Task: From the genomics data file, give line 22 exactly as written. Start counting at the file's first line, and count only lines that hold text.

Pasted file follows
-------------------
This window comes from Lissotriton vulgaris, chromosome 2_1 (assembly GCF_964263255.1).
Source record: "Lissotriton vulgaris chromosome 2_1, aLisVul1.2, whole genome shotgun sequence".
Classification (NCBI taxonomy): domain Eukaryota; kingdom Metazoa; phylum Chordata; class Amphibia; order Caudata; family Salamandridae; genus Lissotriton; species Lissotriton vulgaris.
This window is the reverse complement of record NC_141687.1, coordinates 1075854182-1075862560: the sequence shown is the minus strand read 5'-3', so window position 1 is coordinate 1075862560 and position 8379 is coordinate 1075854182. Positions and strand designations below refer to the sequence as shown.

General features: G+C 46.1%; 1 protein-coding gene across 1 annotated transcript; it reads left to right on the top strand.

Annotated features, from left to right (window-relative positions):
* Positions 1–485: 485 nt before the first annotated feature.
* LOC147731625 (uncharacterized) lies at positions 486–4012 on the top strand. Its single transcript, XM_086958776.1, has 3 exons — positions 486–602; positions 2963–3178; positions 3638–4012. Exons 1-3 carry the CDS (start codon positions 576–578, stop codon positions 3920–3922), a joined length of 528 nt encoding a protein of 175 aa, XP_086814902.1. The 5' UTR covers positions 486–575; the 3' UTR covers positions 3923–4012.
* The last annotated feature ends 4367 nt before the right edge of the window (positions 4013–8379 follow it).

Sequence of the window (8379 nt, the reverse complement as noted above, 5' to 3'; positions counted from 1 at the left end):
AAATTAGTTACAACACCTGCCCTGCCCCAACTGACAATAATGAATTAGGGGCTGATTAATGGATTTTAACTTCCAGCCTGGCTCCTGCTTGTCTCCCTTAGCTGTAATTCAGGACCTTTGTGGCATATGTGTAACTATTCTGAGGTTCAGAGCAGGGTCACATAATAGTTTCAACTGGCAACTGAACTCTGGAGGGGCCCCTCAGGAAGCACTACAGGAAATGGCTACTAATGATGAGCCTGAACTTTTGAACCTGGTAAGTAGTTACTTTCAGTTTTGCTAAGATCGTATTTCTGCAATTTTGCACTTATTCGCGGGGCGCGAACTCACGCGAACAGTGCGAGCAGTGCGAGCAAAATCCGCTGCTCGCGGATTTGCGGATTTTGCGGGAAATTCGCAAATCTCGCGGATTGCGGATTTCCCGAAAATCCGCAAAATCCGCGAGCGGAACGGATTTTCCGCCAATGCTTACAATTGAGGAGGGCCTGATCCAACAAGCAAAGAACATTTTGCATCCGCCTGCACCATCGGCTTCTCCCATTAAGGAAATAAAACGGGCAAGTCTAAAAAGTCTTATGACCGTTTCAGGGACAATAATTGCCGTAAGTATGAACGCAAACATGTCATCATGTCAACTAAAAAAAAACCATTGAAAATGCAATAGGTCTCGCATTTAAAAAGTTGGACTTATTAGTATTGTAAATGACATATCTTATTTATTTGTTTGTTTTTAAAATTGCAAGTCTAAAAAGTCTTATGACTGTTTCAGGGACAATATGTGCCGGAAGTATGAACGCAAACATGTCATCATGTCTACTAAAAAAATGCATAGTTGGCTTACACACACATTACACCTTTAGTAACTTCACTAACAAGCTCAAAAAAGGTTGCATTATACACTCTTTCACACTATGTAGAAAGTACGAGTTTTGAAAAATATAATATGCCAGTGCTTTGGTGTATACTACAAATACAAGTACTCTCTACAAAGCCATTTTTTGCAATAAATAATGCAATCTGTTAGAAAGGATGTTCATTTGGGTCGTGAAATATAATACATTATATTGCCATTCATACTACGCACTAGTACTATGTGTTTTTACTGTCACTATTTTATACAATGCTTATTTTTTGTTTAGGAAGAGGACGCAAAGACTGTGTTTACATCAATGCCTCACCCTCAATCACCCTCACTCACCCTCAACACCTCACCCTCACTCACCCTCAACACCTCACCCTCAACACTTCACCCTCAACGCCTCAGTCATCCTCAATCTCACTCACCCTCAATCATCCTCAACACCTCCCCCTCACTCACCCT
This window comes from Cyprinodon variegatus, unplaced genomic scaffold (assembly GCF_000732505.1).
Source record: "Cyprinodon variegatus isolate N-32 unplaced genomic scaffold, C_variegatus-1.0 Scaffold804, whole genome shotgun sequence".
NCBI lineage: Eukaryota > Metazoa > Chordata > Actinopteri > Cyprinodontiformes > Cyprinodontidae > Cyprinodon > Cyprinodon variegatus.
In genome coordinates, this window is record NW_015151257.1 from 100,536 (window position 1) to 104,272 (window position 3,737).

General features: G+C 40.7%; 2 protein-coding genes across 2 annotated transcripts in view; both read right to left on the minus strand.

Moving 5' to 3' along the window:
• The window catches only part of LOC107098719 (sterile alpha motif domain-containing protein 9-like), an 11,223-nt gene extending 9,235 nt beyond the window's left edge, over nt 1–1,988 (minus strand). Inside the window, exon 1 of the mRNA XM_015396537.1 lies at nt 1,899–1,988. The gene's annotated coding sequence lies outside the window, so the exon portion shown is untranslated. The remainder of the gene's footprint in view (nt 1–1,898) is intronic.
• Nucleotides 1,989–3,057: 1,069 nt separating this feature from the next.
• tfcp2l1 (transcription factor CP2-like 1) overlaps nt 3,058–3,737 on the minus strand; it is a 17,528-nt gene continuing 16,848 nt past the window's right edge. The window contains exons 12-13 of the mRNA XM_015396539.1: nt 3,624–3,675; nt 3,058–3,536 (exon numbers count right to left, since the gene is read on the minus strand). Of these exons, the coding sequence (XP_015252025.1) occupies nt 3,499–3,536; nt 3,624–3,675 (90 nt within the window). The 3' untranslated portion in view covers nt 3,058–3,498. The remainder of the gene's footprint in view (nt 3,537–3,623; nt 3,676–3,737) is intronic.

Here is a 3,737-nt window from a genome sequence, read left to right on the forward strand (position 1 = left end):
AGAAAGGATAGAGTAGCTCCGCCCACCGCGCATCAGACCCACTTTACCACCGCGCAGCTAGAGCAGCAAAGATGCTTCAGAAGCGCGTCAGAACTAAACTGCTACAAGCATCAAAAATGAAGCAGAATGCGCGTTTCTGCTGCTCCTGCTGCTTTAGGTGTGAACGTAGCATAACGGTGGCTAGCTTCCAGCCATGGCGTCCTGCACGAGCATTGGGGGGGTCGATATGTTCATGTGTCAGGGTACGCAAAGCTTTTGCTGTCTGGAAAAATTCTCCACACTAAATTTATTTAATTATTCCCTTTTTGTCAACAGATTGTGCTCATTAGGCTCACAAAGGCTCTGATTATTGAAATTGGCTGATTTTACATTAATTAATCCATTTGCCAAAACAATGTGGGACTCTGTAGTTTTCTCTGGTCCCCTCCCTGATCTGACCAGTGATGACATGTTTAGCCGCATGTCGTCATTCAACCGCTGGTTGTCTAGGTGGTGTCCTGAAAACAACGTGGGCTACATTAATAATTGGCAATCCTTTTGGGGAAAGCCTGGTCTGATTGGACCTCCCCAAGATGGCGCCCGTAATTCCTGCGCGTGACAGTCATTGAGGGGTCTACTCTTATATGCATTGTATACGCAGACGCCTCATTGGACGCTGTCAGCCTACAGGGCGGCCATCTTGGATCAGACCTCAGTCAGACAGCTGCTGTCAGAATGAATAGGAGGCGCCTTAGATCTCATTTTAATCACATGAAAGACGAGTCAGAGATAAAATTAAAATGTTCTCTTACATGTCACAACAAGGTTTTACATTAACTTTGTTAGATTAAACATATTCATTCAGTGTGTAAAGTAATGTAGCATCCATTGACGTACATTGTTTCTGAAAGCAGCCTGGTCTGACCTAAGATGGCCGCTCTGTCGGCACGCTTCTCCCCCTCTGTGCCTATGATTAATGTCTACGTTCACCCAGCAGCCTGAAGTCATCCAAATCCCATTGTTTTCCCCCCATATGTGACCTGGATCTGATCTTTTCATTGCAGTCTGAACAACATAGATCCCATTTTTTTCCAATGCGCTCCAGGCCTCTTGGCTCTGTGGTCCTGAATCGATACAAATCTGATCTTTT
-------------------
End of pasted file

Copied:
AGAAAGGATAGAGTAGCTCCGCCCACCGCGCATCAGACCCACTTTACCACCGCGCAGCTAGAGCAGCAAAGATGCTTCAGAAGCGCGTCAGAACTAAACTGCTACAAGCATCAAAAATGAAGCAGAATGCGCGTTTCTGCTGCTCCTGCTGCTTTAGGTGTGAACGTAGCATAACGGTGGCTAGCTTCCAGCCATGGCGTCCTGCACGAGCATTGGGGGGGTCGATATGTTCATGTGTCAGGGTACGCAAAGCTTTTGCTGTCTGGAAAAATTCTCCACACTAAATTTATTTAATTATTCCCTTTTTGTCAACAGATTGTGCTCATTAGGCTCACAAAGGCTCTGATTATTGAAATTGGCTGATTTTACATTAATTAATCCATTTGCCAAAACAATGTGGGACTCTGTAGTTTTCTCTGGTCCCCTCCCTGATCTGACCAGTGATGACATGTTTAGCCGCATGTCGTCATTCAACCGCTGGTTGTCTAGGTGGTGTCCTGAAAACAACGTGGGCTACATTAATAATTGGCAATCCTTTTGGGGAAAGCCTGGTCTGATTGGACCTCCCCAAGATGGCGCCCGTAATTCCTGCGCGTGACAGTCATTGAGGGGTCTACTCTTATATGCATTGTATACGCAGACGCCTCATTGGACGCTGTCAGCCTACAGGGCGGCCATCTTGGATCAGACCTCAGTCAGACAGCTGCTGTCAGAATGAATAGGAGGCGCCTTAGATCTCATTTTAATCACATGAAAGACGAGTCAGAGATAAAATTAAAATGTTCTCTTACATGTCACAACAAGGTTTTACATTAACTTTGTTAGATTAAACATATTCATTCAGTGTGTAAAGTAATGTAGCATCCATTGACGTACATTGTTTCTGAAAGCAGCCTGGTCTGACCTAAGATGGCCGCTCTGTCGGCACGCTTCTCCCCCTCTGTGCCTATGATTAATGTCTACGTTCACCCAGCAGCCTGAAGTCATCCAAATCCCATTGTTTTCCCCCCATATGTGACCTGGATCTGATCTTTTCATTGCAGTCTGAACAACATAGATCCCATTTTTTTCCAATGCGCTCCAGGCCTCTTGGCTCTGTGGTCCTGAATCGATACAAATCTGATCTTTT